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RMDs require careful planning

Posted on Aug 29, 2013

After all the advice you’ve received about saving for retirement, taking money out of your traditional IRAs and other qualified retirement plans may feel strange. Yet once you reach age 70½, the required minimum distribution (RMD) rules say you have to do just that. Under these rules, you must withdraw at least a minimum amount from your retirement plans each year. Since the withdrawals are considered ordinary income, planning in advance can help you prepare for the impact on your tax return. Here are two suggestions. * Make a list of your accounts. The rules require an RMD calculation for each plan. With traditional IRAs, including SEP and SIMPLE plans, you can take the total distribution from one or more accounts, in any amount you choose. You can also take more than the minimum. However, withdrawals from different types of retirement plans can’t be combined. Say for instance, you have one 401(k) and one IRA. You have to figure the RMD for each and take separate distributions. Why is that important? Failing to take distributions, or taking less than is required, could result in a penalty of 50% of the shortfall. * Plan your required beginning date. In general, you’re required to withdraw RMDs by December 31, starting in the year you turn 70½. The rules provide one exception: You have the option of postponing your first withdrawal until April 1 of the following year. Delaying income can be a sound tax move. But because you’ll still have to take your second distribution by December 31, you’ll receive two distributions in the same year, which can increase your taxes. To discuss these and other RMD rules, give us a call. We can help you create a sound distribution...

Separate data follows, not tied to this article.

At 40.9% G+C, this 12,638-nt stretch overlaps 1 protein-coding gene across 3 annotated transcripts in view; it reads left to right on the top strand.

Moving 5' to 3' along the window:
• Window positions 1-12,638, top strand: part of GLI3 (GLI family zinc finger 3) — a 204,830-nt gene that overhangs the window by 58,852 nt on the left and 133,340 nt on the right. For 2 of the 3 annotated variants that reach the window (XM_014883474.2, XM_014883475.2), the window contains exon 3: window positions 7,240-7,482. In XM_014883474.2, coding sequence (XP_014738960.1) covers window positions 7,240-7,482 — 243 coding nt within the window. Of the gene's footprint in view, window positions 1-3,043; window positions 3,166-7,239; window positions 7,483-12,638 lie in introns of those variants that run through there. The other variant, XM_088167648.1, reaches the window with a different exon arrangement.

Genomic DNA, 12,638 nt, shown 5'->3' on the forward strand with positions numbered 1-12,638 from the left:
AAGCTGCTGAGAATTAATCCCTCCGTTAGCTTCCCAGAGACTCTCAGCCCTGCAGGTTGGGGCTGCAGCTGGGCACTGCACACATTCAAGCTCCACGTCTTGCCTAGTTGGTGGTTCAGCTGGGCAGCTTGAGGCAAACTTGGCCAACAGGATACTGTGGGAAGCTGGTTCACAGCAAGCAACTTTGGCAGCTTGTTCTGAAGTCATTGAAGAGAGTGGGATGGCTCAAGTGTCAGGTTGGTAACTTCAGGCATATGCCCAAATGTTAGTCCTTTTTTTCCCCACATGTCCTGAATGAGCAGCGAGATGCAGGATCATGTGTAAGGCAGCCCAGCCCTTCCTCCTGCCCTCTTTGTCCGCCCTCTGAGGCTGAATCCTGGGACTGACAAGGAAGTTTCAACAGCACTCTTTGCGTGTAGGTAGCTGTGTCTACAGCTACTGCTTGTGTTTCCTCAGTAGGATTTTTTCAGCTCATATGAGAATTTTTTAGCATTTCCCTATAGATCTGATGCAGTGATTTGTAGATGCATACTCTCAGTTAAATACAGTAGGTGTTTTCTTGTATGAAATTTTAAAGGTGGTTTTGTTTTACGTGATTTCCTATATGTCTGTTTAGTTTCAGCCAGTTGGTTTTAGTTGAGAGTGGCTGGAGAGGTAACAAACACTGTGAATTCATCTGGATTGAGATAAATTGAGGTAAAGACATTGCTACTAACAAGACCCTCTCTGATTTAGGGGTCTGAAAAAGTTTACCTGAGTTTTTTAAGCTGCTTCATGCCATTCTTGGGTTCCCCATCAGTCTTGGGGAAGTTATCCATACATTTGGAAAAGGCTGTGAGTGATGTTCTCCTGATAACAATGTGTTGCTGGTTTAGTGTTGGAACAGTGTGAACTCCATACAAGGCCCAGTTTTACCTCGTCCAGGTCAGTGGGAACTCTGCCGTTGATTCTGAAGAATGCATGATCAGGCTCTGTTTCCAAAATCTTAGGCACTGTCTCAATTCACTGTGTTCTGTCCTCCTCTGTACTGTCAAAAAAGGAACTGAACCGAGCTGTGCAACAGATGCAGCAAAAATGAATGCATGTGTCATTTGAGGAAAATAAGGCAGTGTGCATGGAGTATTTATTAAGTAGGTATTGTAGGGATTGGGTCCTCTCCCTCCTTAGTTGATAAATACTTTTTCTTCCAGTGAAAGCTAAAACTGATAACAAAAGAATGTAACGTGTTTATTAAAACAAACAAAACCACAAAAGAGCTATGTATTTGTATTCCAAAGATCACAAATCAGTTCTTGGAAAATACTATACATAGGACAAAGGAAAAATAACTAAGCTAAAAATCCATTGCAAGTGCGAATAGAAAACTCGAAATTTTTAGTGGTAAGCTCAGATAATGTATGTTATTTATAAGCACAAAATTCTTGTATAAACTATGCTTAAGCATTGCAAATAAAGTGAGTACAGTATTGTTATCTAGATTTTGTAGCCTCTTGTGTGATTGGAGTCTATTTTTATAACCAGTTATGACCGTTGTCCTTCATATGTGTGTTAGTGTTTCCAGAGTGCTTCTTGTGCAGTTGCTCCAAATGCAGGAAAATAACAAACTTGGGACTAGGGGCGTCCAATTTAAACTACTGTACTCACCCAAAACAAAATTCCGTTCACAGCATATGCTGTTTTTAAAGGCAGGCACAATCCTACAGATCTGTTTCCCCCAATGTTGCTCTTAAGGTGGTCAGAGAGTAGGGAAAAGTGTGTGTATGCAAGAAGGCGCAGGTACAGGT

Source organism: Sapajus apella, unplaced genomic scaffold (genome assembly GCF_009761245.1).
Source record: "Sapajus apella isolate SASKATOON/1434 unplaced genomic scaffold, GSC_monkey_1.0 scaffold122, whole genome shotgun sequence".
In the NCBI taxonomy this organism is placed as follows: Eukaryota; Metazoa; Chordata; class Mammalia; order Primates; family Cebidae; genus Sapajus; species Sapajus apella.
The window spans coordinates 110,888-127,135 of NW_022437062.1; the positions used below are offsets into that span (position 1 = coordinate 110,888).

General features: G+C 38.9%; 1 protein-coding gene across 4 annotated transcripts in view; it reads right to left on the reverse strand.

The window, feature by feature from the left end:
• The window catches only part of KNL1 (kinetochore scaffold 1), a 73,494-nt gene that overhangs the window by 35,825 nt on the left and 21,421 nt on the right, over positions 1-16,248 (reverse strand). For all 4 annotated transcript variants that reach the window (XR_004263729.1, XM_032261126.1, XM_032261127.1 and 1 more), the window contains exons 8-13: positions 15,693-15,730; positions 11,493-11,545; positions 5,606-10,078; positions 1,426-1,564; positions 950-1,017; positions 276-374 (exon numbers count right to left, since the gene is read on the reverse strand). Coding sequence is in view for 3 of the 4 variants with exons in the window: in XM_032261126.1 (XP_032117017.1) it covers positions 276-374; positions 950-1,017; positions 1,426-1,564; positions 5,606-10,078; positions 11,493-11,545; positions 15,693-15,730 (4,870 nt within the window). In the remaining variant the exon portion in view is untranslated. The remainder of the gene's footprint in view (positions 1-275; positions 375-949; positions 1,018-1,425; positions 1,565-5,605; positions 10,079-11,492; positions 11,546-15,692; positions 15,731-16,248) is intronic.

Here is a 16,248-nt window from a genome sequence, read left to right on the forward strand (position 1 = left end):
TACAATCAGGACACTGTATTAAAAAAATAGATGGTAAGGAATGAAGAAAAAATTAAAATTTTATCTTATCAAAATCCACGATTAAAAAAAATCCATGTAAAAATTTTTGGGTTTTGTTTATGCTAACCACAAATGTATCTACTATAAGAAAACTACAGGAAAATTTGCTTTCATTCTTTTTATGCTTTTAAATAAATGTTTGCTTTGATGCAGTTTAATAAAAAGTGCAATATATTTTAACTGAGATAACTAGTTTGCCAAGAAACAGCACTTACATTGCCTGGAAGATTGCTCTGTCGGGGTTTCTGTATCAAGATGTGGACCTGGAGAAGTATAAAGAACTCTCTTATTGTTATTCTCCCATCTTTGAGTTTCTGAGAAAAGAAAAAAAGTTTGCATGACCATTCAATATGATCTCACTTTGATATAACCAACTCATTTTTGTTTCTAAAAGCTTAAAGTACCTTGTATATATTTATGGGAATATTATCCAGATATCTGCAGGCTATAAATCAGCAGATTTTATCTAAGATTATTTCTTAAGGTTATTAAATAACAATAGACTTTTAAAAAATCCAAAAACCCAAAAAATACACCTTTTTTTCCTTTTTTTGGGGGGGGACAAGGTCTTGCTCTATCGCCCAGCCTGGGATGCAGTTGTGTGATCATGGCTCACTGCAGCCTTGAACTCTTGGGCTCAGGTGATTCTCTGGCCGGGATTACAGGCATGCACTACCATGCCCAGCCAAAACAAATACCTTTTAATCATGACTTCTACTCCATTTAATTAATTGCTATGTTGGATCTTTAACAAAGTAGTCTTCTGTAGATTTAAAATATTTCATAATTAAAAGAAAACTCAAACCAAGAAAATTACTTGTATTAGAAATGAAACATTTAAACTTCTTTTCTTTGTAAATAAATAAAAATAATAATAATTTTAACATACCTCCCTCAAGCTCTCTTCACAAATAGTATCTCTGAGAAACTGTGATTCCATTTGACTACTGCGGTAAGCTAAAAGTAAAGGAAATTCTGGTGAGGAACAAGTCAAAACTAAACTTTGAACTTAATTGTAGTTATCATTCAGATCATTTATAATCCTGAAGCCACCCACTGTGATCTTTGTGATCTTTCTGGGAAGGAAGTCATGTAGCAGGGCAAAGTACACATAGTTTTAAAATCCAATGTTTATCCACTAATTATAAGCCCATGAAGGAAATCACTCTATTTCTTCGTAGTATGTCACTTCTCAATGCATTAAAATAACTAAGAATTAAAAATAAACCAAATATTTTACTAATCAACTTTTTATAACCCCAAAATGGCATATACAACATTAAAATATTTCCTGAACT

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Give to cut taxes

Posted on Aug 6, 2013

If you are in a position to give, making annual gifts can be an excellent strategy for reducing both your estate and income tax liability. Doing your gift-giving at midyear rather than late in the year is especially smart if you are giving income-producing property. You will then remove more income from your 2013 tax...

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Don’t miss out on the “saver’s credit”

Posted on Jan 29, 2013

If you’re not sure what the “saver’s credit” is, you’re not alone. Members of the Senate Finance Committee believe many people who are eligible to claim the credit are unaware of its existence. Here’s what you need to know: *The saver’s credit, also called the “retirement savings contributions credit,” is a tax break designed to encourage you to make contributions to your traditional and Roth IRAs and certain other qualified retirement plans — including your 401(k). *You apply the credit directly to your federal income tax liability, including the alternative minimum tax. The credit is nonrefundable, meaning you can use it to reduce your tax liability to zero, but no lower. *The maximum credit is $1,000 ($2,000 if you’re married filing a joint return). *You’re eligible if you’re not a full-time student or a dependent, are over age 18, and your 2012 adjusted gross income is less than the phase-out amount of $28,750 ($57,500 for married filing jointly). For 2013, those phase-out amounts increase to $29,500 for singles and $59,000 for joint filers. Here’s why it’s a good deal: If you’re eligible, you can take the credit and still deduct your traditional IRA contribution, which gives you the opportunity for double savings. Additional rules might apply. For instance, the amount of the credit may be reduced by certain distributions from your retirement plans. To learn how you can obtain the maximum benefit, please give us a...